This is the thirty-third part of a fiction serial, in 735 words.
After those first encounters with the new flying bombs, they became a daily terror. Almost one hundred a day fell on London, mostly in the southern suburbs. The random nature of their arrival caused a lot of casualties too, and the dock areas were not spared. One afternoon, Vera was out in the garden feeding the rabbits, and heard the noise of one overhead. It spluttered and popped, as if the engine was going to stop. That was the dangerous time, according to her dad. Once the engine ran out of fuel, the bomb would just fall out of the sky. Turning around, Vera saw the thing, like a small black aircraft, heading south of where she was. At that distance, it looked almost like a toy. It made some spluttering noises again, and then there was silence.
Moments later she heard the explosion, and saw the smoke rising a couple of miles away. Her dad ran out of the house when he heard the bang, and she pointed over the back wall. “Look, dad. It hit in Peckham, I reckon”. People started to call them ‘Doodlebugs’, though Vera never found out why. For many Londoners, it was worse than the relentless bombing years earlier, as at least you knew when the bombers were coming, and when they had left. The new doodlebugs were unnerving, and there was something about that sound they made that gave you a chill up your spine. Evacuation started up again, and so many people were geting out of the city, they had to do overtime at the jam factory to make up for the absences. Viv was not about to send her boys away again though, even though one of the flying bombs had landed less than a mile away from Roy’s mums.
Vera’s hope for a quick end to the war after Normandy came to nothing. Heavy fighting continued, Cherbourg was not captured until the end of the month, and progress was slow. The radio had better news of the fighting in the Far East, with success in Burma, and the Russians were moving ever closer to Germany too. She had still heard nothing from Les, but continued to send letters anyway, on the offchance he might get them.
Rumours started up about Janet, when she stopped turning up for work. Despite the cooling down of their friendship, Vera decided to go round to the Reid’s, to see if she was alright. One day she would be her sister-in-law, all being well, and there was no point in having any bad feeling between them. Mrs Reid was acting funny, and talked about not hearing from Les. She said Janet was in her room, and Mr Reid was on shift. But she offered a cup of tea, and as Vera waited for that, Janet appeared, needing to go out to use the lavatory.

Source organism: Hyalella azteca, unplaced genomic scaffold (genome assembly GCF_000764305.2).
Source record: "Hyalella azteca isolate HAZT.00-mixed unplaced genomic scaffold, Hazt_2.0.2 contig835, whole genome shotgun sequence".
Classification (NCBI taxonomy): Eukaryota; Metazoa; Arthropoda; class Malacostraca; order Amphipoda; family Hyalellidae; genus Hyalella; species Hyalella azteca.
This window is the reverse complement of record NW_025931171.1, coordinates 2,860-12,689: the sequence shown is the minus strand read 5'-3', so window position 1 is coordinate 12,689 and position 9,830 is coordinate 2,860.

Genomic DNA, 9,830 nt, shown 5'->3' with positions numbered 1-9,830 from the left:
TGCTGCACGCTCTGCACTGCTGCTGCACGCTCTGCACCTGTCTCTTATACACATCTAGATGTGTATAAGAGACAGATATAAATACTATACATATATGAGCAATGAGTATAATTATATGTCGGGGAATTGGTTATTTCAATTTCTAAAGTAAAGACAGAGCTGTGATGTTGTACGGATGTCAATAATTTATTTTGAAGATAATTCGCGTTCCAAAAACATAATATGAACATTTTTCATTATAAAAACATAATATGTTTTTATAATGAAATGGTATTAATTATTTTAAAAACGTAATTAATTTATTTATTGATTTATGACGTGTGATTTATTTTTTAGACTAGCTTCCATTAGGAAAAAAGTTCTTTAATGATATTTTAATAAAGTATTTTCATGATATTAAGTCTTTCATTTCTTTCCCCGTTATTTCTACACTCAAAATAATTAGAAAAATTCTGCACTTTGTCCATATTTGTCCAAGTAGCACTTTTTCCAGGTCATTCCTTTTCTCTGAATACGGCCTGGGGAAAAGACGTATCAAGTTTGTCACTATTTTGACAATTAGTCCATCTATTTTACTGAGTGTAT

Anyone could see she was having a baby. Her belly was sticking out, and there was no chance it was because she was eating too much. When she came back inside, she smiled at Vera. “Bring your tea up to my room, and we’ll have a talk”. She seemed keen to talk to her former close friend, and was brutally honest. “Tell you the truth, Vera, I don’t know who the father is. But I was also seeing a Yank called Louis, and managed to convince him it was his. He wanted me to have it, and says he will marry me and take me to live in Oklahoma after the war. But then he went and got dragged into that D-Day thing, and now I don’t know where he is”. Vera had lots of questions, like what did her dad think, and how had her mum reacted. But she decided to ask her something else. “What will you do if he gets killed?”
Janet shrugged. “Have it adopted, I ‘spose, I haven’t thought that far ahead. But if he comes back from France okay, he reckons we can have a good life on his family farm out there. He says it is so big that it takes all day to drive from one end to the other”. Vera couldn’t help but laugh. “What will you do on a bloody farm, Jan?” Janet shrugged her shoulders. “Have lots more kids probably”.
Three weeks later, Paris was liberated, and Vera hoped it would really end now.